Most of my answers I kept simple and vague enough to get by without pressing the issue further. I’d say things like, “I’m from Chicago,” and, “I have an average American family, nothing crazy,” and “No, I’m a student, I just like to keep my hair this way.” Truth enough to let it roll off the tongue, vague enough to prevent identifiable information from being revealed.
However, I must admit that this guy was winning the game of chess. If you have ever met someone who has been trained in the art of interrogation, you’ll know what I am talking about. Information gathering is not just pulling fingernails and acid drips, it’s also about knowing how to talk to someone. Knowing what makes them tick and pulling from similarities.
About 30 or 40 minutes into the trip, the train stopped at a station in northern Italy. Another round of I.D. and ticket checks. However, this time, it was by the Italian police. When the officer came to our cabin, he asked for two forms of I.D. for foreigners. Shit. I only had my CAC card and my passport. I gave him my IDs and he looked at them, truly studying them, before handing them back. As he gave me my CAC card back first, I pretty much fumbled it around when he gave my passport back next. I quickly put them back into my pocket in hopes that the man sitting next to me didn’t get a chance to look at it closely. As the policeman closed the door and walked to the next cabin, the leader turned to me and said, “So, you are military.”
Again, a few choice curse words flew through my head. But what quickly followed was the realization that this guy knew what a CAC card looked like. I say this because he was not close enough to read it, but close enough to catch a glimpse, I’m sure, especially if he was paying particular attention.
“No, no, just a student,” I reassured him. His expression was obvious. He knew.
After the police were done checking everyone’s IDs, the conductor came over the loudspeaker and explained that everyone had about 10 minutes to get off the train and stretch their legs, grab some smokes, use the bathroom, etc. I got up to at least get some distance between my new “friend” and myself.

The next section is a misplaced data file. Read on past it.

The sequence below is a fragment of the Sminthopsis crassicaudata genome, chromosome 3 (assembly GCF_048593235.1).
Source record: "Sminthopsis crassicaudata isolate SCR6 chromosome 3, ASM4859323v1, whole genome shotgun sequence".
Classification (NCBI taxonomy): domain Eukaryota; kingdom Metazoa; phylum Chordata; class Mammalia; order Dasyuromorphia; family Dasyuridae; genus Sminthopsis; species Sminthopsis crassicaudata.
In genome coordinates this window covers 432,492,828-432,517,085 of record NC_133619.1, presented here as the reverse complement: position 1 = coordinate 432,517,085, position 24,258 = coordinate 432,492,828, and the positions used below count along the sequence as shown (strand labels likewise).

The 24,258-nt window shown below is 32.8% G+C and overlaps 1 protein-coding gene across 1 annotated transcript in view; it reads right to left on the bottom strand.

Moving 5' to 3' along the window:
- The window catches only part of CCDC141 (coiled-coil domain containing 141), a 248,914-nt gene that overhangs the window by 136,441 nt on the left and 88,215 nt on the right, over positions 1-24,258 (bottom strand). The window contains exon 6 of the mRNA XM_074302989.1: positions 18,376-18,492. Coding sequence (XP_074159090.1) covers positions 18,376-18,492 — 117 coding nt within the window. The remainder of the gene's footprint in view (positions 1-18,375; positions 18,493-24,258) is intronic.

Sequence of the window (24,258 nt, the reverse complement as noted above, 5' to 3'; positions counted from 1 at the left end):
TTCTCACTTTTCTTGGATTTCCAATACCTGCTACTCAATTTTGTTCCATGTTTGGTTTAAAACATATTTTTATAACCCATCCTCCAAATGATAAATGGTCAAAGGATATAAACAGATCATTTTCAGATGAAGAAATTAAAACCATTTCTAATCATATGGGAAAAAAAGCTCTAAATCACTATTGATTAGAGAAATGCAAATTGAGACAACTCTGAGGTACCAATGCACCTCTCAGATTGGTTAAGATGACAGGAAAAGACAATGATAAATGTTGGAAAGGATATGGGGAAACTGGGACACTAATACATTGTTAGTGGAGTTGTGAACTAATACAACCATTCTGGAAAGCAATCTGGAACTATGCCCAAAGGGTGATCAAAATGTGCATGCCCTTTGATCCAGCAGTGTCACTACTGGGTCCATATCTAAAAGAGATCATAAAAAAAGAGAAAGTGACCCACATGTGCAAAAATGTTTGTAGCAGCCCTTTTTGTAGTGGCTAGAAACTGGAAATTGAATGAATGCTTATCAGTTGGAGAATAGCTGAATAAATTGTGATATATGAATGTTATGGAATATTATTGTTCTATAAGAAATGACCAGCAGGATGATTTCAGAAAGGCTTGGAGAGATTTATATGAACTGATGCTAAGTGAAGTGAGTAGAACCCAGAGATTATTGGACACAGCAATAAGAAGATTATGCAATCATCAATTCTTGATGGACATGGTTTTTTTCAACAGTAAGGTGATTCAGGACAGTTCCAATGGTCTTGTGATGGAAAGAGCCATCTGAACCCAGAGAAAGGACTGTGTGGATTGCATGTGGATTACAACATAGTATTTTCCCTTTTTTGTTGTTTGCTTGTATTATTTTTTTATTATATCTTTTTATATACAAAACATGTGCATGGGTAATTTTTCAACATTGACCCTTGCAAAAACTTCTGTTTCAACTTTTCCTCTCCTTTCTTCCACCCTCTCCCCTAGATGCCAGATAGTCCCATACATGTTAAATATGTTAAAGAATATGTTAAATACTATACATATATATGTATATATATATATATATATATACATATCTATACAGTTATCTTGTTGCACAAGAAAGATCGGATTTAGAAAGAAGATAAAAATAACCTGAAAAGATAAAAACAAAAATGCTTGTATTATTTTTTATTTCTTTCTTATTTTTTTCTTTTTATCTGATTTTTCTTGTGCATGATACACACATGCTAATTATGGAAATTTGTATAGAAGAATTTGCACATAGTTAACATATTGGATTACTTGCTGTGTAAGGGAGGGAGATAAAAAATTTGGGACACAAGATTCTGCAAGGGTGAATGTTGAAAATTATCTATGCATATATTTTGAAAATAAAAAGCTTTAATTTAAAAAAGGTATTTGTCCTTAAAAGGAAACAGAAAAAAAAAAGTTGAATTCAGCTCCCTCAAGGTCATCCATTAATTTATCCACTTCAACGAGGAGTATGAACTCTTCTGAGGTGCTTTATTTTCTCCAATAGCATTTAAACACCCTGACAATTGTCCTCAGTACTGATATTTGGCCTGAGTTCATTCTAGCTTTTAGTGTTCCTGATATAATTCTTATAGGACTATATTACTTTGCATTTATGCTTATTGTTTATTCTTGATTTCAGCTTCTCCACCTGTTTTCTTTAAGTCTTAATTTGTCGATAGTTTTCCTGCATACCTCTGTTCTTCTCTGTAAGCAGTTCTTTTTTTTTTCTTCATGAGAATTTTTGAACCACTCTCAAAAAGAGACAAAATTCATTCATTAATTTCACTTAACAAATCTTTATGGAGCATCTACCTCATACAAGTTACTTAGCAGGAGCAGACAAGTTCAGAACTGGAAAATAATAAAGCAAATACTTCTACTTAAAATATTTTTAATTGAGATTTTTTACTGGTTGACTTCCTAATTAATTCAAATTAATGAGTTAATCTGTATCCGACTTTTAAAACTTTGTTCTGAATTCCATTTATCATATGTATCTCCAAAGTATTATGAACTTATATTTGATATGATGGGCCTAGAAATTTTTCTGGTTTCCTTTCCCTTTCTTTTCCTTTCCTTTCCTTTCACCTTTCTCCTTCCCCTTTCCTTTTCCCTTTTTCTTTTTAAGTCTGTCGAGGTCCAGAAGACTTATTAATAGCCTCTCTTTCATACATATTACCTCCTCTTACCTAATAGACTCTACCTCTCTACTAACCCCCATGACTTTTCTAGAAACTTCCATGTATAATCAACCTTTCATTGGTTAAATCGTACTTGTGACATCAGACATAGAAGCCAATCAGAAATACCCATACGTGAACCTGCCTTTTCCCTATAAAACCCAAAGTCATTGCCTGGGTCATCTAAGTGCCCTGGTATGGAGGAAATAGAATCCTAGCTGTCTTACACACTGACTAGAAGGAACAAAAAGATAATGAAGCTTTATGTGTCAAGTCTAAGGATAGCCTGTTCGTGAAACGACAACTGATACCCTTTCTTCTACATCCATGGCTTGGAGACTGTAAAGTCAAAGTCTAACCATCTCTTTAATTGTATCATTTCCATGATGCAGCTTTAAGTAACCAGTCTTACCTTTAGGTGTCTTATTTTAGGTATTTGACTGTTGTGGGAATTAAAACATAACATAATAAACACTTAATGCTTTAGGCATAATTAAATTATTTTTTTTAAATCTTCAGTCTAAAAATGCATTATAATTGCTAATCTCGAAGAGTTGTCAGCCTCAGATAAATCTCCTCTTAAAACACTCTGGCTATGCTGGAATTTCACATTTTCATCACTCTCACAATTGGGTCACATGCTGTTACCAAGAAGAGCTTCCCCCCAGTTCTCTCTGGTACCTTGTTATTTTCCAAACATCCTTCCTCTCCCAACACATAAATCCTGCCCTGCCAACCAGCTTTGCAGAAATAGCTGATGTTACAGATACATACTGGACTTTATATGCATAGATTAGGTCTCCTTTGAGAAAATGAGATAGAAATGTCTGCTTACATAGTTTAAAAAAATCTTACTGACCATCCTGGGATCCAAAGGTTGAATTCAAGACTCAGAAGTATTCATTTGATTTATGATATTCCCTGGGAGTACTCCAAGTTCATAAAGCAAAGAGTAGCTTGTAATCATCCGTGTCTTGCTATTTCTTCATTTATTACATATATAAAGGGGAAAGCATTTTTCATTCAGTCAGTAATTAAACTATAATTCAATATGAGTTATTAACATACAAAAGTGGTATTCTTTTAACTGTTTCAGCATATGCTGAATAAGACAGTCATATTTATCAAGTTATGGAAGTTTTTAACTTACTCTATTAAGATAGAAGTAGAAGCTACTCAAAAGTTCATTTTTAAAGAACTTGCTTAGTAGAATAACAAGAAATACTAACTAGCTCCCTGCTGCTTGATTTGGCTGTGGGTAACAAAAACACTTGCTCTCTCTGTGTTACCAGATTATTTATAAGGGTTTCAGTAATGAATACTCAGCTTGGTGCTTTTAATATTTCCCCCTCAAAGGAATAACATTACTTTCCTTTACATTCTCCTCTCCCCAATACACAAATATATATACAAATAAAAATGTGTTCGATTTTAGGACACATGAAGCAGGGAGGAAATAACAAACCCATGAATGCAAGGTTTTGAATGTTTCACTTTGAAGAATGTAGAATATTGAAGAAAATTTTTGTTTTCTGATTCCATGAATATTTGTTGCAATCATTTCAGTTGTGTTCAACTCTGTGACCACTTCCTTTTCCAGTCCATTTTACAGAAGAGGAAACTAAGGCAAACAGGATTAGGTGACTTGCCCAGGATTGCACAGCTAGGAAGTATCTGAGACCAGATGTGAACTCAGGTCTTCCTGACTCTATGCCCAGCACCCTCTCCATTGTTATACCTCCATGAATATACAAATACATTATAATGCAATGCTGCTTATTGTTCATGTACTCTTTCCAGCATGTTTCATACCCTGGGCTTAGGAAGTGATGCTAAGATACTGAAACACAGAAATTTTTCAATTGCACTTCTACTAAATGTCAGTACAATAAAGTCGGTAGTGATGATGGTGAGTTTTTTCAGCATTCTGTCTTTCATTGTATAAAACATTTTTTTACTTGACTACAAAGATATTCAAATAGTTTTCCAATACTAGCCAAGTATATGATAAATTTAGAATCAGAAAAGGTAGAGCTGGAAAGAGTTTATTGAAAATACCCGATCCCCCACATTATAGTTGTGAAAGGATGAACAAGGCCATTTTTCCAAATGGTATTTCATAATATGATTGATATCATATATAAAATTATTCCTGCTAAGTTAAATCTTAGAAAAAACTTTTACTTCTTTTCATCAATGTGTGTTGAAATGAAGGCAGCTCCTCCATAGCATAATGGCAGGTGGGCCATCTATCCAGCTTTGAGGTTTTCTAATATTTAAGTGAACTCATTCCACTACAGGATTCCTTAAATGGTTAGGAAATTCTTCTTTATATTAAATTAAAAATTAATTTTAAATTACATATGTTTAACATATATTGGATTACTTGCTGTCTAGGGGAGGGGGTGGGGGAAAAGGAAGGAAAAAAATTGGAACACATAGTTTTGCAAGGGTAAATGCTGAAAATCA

“Would you be so kind as to join me while I smoke?” the leader asked. I noticed that, while everyone was getting up to exit the train, the men who had traveled with the leader were now crowding around our cabin waiting for him to leave. The burly Egyptian, clearly the leader’s lieutenant, was staring at me and waiting for a response.
“Of course. After you,” I replied politely. At this point, I didn’t feel that I had much of a choice.
We sat down together on a bench on the station platform. The station was closed, hence the ID checks before we were allowed to exit the train. Since my understanding of the announcement was rudimentary at best, I wasn’t certain if the “break” was scheduled or if some type of maintenance or checkup was required for the train.
After the leader and I sat down, the lieutenant sat next to me. Only then did I notice that five or six other Arab/Egyptian men had established a perimeter around us. They were watching the other passengers and essentially preventing anyone from joining us. The lieutenant was watching me.
The leader, to my surprise, offered me a cigarette and explained how he thought I was a good man. He said he, “wished all Americans were like me.” I responded that most of them are. He shook his head in an almost pitying manner.
He went on to explain to me that America, despite having some good in its intentions, was doomed. He told me that, “It may not be in five, ten, twenty, or even one hundred years, but one day Islam will reign and America will be defeated and destroyed.” When he said this, he smiled—not in an intimidating way, but in a way that said, “I am at peace with this ‘reality’.”